STEEL CAPTURE – a lost cause?
Regardless of all our attempts to convince Government otherwise, they went ahead and introduced the initial 10 percent customs duties in September 2015 and the 12 percent safeguard duties in July 2017 this year.
They have done so notwithstanding AMSA’s poor record in terms of on-time delivery, AMSA’s sub-standard steel in many instances and even the fact that AMSA, in respect of high quality steel, is not being able to supply the downstream – at all.
The ability of the downstream to adapt, in the face of these adverse duties, is typical of the resolve shown by entrepreneurs to find alternative ways when doors are simply shut in their faces. It is this tenacity that is keeping the wheels of manufacturing in South Africa rolling. However, finding alternatives entails processes which lead to job losses. One of the alternatives, which is indeed currently pursued by business, is moving their South African operations to neighbouring countries. That, of course, has a direct impact on jobs.
The safeguard duties recently introduced followed ITAC’s 180 degree turnabout from their initial finding that the duties ‘were not in public interest’, to a finding of the safeguards ‘being in public interest’, without any changes of the underlying facts and without due process being followed.
At the time of the introduction of the initial customs duties in 2015, Government set certain conditions which AMSA had to meet, failing which the customs duties would have been reviewed. The following is a table of the conditions set by the Minister, and AMSA’s performance in respect of each of these conditions:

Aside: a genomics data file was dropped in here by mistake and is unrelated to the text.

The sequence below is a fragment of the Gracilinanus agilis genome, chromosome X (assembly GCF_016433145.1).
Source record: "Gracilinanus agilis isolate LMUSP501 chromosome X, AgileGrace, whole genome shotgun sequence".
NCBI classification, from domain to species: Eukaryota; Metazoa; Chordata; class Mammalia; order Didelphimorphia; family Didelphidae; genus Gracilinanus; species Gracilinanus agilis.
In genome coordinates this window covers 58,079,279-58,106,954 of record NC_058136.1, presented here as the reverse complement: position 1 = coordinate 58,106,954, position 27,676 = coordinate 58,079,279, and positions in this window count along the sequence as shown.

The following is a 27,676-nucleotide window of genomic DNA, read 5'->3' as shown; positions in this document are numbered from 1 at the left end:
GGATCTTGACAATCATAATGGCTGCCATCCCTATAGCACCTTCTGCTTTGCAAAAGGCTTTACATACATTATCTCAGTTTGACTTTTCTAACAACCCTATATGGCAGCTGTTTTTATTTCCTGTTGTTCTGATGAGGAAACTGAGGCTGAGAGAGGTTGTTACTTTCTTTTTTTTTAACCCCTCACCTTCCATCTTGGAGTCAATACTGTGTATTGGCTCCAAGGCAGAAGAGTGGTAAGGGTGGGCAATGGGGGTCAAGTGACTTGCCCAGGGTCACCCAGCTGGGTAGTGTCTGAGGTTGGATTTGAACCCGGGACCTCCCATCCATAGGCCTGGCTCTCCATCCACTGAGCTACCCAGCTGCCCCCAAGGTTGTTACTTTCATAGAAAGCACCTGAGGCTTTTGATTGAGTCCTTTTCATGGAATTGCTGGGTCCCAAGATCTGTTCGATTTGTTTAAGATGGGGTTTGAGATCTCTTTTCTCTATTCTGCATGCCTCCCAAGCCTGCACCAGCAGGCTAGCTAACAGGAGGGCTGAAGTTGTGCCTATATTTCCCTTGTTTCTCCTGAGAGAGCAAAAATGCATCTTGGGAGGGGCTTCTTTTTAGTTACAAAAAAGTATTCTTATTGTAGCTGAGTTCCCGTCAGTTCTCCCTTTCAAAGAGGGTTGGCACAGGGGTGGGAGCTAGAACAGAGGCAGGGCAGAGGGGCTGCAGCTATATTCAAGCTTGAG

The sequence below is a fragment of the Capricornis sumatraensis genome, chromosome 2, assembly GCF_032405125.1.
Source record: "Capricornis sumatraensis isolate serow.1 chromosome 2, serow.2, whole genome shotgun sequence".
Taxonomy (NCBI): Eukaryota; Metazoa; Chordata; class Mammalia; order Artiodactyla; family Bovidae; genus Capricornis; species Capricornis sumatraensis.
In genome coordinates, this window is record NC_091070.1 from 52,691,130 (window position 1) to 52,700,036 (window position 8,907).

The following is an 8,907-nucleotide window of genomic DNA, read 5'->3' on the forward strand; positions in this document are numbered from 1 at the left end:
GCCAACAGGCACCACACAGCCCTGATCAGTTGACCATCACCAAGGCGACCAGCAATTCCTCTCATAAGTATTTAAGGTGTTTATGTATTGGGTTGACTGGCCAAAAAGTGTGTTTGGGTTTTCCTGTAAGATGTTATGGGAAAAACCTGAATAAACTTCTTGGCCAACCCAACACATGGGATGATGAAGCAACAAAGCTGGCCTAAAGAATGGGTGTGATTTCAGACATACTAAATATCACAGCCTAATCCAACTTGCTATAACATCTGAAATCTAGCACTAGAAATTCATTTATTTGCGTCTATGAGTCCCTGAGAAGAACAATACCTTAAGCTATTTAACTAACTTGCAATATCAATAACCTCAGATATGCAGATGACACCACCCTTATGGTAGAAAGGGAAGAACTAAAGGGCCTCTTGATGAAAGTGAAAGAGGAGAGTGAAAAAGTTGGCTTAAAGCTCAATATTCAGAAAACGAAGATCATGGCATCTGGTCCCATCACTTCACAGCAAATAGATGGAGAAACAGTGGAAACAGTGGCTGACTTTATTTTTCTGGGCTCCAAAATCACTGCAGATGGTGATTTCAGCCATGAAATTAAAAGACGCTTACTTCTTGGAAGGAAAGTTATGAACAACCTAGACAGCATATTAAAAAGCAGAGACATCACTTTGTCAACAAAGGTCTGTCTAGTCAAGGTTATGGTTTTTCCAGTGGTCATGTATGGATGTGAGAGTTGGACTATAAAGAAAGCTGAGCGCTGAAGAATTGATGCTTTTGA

Instead of scrapping the duties as a result of these defaults, the Department of Trade and Industry responded with additional duties – this time in the form of safeguard duties.
This whole “scheme” is totally intolerable – it flies in the face of sound reasoning.
Therefore, our campaign against these Steel Downstream hostile duties will continue.
As part of taking the matter forward, ITAC has again been reminded that they still need to respond by explaining why:
the decision to implement safeguard duties was taken on the basis of ‘it being in the public interest’, especially where it was originally proclaimed to be ‘not in the public interest’;
the World Trade Organization rules were not followed by denying industry an opportunity to respond before the above-mentioned change was implemented; and
the initial 10 percent duties, which were implemented, were not taken on review after the defaults listed above.
Click here to view the reminder to ITAC.